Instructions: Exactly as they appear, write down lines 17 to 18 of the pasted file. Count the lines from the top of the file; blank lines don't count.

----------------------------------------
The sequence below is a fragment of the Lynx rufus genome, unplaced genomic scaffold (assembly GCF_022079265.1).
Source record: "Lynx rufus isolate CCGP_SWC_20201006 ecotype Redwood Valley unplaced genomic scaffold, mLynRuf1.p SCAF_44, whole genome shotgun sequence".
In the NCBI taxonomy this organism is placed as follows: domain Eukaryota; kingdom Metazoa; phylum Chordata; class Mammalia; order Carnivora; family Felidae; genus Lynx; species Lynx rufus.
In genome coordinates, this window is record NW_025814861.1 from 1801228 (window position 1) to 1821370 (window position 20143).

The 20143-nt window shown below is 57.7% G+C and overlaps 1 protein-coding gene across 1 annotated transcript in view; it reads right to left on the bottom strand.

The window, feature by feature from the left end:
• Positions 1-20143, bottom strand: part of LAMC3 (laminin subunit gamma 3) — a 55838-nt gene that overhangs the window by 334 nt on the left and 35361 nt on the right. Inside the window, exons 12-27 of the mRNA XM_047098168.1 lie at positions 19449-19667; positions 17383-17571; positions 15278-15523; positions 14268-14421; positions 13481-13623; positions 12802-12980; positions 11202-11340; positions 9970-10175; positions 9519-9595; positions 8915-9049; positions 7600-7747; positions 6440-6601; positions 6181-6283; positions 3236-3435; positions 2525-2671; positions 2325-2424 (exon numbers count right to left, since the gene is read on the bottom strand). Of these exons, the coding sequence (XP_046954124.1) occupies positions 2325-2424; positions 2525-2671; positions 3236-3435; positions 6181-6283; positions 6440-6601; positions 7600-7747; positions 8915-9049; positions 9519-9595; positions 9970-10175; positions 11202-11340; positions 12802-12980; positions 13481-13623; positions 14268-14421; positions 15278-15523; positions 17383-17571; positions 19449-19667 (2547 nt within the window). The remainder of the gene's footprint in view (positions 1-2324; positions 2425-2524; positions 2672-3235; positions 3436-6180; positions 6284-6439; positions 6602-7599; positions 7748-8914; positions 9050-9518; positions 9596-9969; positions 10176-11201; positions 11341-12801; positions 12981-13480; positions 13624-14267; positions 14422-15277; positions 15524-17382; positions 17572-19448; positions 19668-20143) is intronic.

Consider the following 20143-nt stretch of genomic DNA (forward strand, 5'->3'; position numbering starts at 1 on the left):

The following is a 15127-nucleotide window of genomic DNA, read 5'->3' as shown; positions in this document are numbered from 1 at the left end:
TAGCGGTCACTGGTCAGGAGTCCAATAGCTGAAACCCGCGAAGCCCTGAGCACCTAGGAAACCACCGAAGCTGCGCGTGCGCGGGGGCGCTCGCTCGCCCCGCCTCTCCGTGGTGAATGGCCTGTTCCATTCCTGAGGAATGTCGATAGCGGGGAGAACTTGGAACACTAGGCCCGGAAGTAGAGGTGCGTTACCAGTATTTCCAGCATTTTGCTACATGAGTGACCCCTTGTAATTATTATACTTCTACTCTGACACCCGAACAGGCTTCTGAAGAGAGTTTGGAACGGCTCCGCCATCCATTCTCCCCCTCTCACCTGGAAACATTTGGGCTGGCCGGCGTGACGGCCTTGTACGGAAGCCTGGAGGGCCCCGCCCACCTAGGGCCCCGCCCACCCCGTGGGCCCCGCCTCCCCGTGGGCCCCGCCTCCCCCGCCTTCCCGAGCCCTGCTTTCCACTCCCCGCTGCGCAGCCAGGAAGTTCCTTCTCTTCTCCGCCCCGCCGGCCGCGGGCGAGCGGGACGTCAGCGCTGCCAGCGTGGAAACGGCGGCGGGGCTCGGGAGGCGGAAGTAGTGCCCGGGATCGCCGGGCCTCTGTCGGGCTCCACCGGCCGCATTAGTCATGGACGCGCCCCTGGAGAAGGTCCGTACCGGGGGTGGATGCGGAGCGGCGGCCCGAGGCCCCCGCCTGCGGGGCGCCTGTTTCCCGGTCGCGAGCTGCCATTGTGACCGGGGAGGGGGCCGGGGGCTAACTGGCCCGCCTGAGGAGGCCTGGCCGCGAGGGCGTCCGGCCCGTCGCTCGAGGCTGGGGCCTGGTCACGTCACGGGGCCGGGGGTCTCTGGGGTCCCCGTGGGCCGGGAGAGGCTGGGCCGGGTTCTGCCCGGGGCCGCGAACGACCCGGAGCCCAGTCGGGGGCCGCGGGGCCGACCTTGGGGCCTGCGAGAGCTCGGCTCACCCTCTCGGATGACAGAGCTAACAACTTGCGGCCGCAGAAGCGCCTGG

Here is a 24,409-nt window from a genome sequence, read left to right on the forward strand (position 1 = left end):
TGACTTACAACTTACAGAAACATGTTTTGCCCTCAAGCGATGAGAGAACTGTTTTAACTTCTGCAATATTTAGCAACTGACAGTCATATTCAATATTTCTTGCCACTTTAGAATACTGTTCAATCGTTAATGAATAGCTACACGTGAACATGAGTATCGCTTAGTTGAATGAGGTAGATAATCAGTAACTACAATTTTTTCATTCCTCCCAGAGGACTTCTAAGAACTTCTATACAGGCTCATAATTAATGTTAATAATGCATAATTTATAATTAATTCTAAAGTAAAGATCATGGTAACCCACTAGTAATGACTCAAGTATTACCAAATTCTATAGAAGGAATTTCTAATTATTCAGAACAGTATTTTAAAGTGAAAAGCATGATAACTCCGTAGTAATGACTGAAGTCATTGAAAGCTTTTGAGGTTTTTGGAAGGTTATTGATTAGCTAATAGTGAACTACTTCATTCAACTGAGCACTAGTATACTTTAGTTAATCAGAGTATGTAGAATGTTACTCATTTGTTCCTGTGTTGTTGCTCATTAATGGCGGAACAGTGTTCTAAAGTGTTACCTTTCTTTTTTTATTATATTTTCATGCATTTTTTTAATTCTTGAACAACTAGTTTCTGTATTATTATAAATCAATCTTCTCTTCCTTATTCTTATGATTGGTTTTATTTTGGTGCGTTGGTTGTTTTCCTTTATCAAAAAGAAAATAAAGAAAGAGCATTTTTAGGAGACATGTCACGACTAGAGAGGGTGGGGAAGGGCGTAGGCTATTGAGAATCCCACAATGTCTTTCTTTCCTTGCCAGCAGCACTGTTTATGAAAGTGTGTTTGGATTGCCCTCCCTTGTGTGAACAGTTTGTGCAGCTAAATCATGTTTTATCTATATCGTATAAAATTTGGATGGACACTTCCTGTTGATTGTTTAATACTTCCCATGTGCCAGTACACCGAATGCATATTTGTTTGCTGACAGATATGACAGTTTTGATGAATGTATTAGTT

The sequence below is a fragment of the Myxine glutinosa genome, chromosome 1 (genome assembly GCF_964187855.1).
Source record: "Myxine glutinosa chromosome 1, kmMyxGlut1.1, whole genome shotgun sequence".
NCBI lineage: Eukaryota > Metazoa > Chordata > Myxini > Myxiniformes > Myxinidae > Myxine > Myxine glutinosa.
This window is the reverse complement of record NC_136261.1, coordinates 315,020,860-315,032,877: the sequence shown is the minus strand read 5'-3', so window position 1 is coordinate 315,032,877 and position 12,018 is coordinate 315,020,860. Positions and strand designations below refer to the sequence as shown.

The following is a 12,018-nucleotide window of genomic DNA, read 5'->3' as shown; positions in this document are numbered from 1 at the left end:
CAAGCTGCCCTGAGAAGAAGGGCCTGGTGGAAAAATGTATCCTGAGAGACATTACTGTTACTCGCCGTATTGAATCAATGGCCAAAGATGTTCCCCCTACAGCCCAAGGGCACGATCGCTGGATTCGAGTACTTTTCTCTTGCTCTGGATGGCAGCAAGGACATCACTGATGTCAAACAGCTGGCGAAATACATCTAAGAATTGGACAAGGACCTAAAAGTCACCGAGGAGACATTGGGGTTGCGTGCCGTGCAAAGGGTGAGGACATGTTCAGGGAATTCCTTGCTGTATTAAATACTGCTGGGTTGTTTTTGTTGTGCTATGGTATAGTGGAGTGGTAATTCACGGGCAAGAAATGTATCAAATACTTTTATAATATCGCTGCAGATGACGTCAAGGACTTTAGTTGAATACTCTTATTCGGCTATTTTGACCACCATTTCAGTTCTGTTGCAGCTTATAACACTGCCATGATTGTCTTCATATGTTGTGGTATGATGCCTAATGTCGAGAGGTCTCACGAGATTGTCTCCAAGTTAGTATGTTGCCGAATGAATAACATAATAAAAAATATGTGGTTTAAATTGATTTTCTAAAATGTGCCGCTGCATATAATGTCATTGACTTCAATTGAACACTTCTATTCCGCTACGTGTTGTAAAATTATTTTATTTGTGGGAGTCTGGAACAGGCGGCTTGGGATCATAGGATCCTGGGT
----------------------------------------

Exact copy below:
The following is a 12,018-nucleotide window of genomic DNA, read 5'->3' as shown; positions in this document are numbered from 1 at the left end:
CAAGCTGCCCTGAGAAGAAGGGCCTGGTGGAAAAATGTATCCTGAGAGACATTACTGTTACTCGCCGTATTGAATCAATGGCCAAAGATGTTCCCCCTACAGCCCAAGGGCACGATCGCTGGATTCGAGTACTTTTCTCTTGCTCTGGATGGCAGCAAGGACATCACTGATGTCAAACAGCTGGCGAAATACATCTAAGAATTGGACAAGGACCTAAAAGTCACCGAGGAGACATTGGGGTTGCGTGCCGTGCAAAGGGTGAGGACATGTTCAGGGAATTCCTTGCTGTATTAAATACTGCTGGGTTGTTTTTGTTGTGCTATGGTATAGTGGAGTGGTAATTCACGGGCAAGAAATGTATCAAATACTTTTATAATATCGCTGCAGATGACGTCAAGGACTTTAGTTGAATACTCTTATTCGGCTATTTTGACCACCATTTCAGTTCTGTTGCAGCTTATAACACTGCCATGATTGTCTTCATATGTTGTGGTATGATGCCTAATGTCGAGAGGTCTCACGAGATTGTCTCCAAGTTAGTATGTTGCCGAATGAATAACATAATAAAAAATATGTGGTTTAAATTGATTTTCTAAAATGTGCCGCTGCATATAATGTCATTGACTTCAATTGAACACTTCTATTCCGCTACGTGTTGTAAAATTATTTTATTTGTGGGAGTCTGGAACAGGCGGCTTGGGATCATAGGATCCTGGGT